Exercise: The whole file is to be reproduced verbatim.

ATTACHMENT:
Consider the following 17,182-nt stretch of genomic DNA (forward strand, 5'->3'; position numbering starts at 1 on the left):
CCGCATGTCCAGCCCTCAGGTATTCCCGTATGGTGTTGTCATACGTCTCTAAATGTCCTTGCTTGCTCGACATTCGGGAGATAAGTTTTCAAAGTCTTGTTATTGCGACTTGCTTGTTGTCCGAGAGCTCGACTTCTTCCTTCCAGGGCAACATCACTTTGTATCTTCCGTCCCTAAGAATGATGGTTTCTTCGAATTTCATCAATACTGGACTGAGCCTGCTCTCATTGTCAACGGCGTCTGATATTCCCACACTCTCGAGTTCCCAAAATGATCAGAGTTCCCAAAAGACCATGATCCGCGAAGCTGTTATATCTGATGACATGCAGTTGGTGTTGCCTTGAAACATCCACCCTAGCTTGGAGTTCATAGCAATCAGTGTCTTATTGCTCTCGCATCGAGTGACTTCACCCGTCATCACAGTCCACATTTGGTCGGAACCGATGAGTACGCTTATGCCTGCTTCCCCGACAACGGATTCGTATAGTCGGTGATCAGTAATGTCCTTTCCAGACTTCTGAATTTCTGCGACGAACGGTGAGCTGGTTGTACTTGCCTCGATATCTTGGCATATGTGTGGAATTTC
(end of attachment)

Consider the following 17,182-nt stretch of genomic DNA (forward strand, 5'->3'; position numbering starts at 1 on the left):
CCGCATGTCCAGCCCTCAGGTATTCCCGTATGGTGTTGTCATACGTCTCTAAATGTCCTTGCTTGCTCGACATTCGGGAGATAAGTTTTCAAAGTCTTGTTATTGCGACTTGCTTGTTGTCCGAGAGCTCGACTTCTTCCTTCCAGGGCAACATCACTTTGTATCTTCCGTCCCTAAGAATGATGGTTTCTTCGAATTTCATCAATACTGGACTGAGCCTGCTCTCATTGTCAACGGCGTCTGATATTCCCACACTCTCGAGTTCCCAAAATGATCAGAGTTCCCAAAAGACCATGATCCGCGAAGCTGTTATATCTGATGACATGCAGTTGGTGTTGCCTTGAAACATCCACCCTAGCTTGGAGTTCATAGCAATCAGTGTCTTATTGCTCTCGCATCGAGTGACTTCACCCGTCATCACAGTCCACATTTGGTCGGAACCGATGAGTACGCTTATGCCTGCTTCCCCGACAACGGATTCGTATAGTCGGTGATCAGTAATGTCCTTTCCAGACTTCTGAATTTCTGCGACGAACGGTGAGCTGGTTGTACTTGCCTCGATATCTTGGCATATGTGTGGAATTTC